Championship: 8th Div 1 (avoided relegation thanks to Durham's ECB sanction); NatWest Blast: 8th South Group; Royal London Cup: 5th South Group
In: Kyle Abbott (Kolpak), Rilee Rossouw (Kolpak), Asher Hart (Durham), Fraser Hay
Out: Adam Wheater (Essex), James Tomlinson, Andy Carter, Gareth Andrew (all retired), Tino Best, Yasir Arafat, Joe Weatherley (Kent, season's loan), Ryan McLaren (Lancashire)
Overseas: George Bailey
2016 in a nutshell
Desperately disappointing. Unable to progress beyond the group stages in either white ball competition (only Somerset won fewer T20 games in either division; a huge disappointment for a team which had made Finals Day every year since 2010). Hampshire were also only reprieved from Championship relegation by Durham's financial troubles and their consequent demotion; an ironic lifeline for a club which have cost their benefactor, Rod Bransgrove, £10m he knows will never see again. They were hindered by events beyond their control: Michael Carberry (eight Championship matches) was ill; Reece Topley (one Championship match in which he wasn't able to bowl) was injured, as were Fidel Edwards, Chris Wood and Ryan Stevenson, while James Vince (eight Championship matches) was required by England. Bowling sides out was desperately tough. Ryan McLaren took the most wickets, a modest 32, but they cost him 38.81 a time. And, while the batsmen found form as the season progressed, only Sean Ervine made 1,000 Championship runs.
A combination of recruitments and returns means Hampshire go into the season with realistic hopes of a sharp improvement in fortunes. Whatever the rights and wrongs of Kolpak registrations, the addition of Kyle Abbott and Rilee Rossouw strengthens Hampshire considerably. The return of Topley, Carberry, Edwards and Vince, alongside the addition of Bailey, effectively provides a new spine to the team. They should prove especially competitive in white ball cricket, where Rossouw and Topley may prove especially valuable, but with much greater strength in depth, improvement in the Championship is also well within their grasp. There have been departures, though, with McLaren's all-round contributions a substantial loss and Adam Wheater's return to Essex potentially having some knock-on effects. His replacement, Lewis McManus is not, at this stage, as good a batsman, though he has potential. With depth in batting and variety in bowling, though, Hampshire could be the surprise package of this season.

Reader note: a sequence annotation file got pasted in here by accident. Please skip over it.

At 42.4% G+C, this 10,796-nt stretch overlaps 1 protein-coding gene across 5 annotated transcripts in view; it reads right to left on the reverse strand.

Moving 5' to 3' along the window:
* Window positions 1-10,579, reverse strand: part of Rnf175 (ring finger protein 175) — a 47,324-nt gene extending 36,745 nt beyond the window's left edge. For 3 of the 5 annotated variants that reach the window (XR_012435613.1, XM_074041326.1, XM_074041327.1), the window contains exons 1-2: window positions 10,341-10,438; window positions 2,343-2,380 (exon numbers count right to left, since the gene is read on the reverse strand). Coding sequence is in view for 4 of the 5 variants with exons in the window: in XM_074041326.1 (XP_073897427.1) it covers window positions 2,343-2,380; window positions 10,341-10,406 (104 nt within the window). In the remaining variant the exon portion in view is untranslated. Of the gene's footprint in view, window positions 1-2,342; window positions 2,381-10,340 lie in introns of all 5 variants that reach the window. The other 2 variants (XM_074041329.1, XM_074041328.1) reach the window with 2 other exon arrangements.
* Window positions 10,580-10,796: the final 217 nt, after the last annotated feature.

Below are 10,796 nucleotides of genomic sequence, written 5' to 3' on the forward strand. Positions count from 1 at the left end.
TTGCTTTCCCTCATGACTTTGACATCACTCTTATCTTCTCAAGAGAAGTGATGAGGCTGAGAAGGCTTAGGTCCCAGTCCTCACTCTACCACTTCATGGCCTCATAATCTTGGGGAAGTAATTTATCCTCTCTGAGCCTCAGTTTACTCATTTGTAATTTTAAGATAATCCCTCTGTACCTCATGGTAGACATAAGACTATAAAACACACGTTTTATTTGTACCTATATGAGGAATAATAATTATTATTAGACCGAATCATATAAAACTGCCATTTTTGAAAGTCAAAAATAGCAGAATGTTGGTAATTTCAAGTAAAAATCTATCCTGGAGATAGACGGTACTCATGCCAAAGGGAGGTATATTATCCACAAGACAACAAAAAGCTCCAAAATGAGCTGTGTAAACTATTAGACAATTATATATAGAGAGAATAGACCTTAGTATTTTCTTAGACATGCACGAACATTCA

While Giles White remains as director of cricket, it is perhaps the appointment of Craig White as head coach that is most relevant. While White took over from Dale Benkenstein midway through the 2016 season, this is the first time he has had the opportunity to shape the team or control the environment at the club and it does seem his more relaxed approach marks a noticeable difference with that of his predecessor. Vince, somewhat jaded by the disappointments of 2016, remains as captain of the white ball teams, but Bailey will lead in the Championship when he is available. Given a bit of luck with fitness, Vince's job should be considerably easier than it was last year.
Liam Dawson batted at No. 4 for much of the time and delivered more than 300 Championship overs last year. While he may move two or three places down the order this season, his all-round skills will become, in the absence of McLaren, even more vital. He may well be the side's only spinner on early-season wickets and, as a batsman, he has the versatility to defend for hours in red ball cricket and thrash with the best of them in white ball cricket. England may come calling but, when he's available, he will be an important player.
Bright young thing
Mason Crane's development will continue to be watched with great interest. A decent English legspinner is a rarity in itself, but one good enough to earn a game for New South Wales is pretty extraordinary. He endured a tough season in 2016, but such things are probably to be expected for a teenage legspinner and he recently enjoyed a starring performance for The South on the pre-season trip to the UAE. His most immediate worry may simply be finding a place in the side. With Dawson likely to cope with the spin demands in the opening weeks and the reduced Championship schedule cramming a disproportionate number of games into the early weeks of the season (Hampshire play five Championship matches before the end of May), Crane may not always have the opportunity he requires. Tom Alsop is another worth keeping an eye upon.
The bookies consider Hampshire one of the favourites to suffer relegation but, with what amounts to half a new team available to them, they should fare considerably better. Life in Division One is likely to continue to prove competitive and Hampshire have a tough start, playing the champions, Middlesex, and Yorkshire twice within their first three games, but if they can get off to a decent start and build confidence, they have the talent to compete towards the top of the table. They should be competing in the white ball formats, too. It should be a much-improved season.
Bet365 odds: Specsavers Championship: 12-1; NatWest Blast 10-1; Royal London Cup 9-1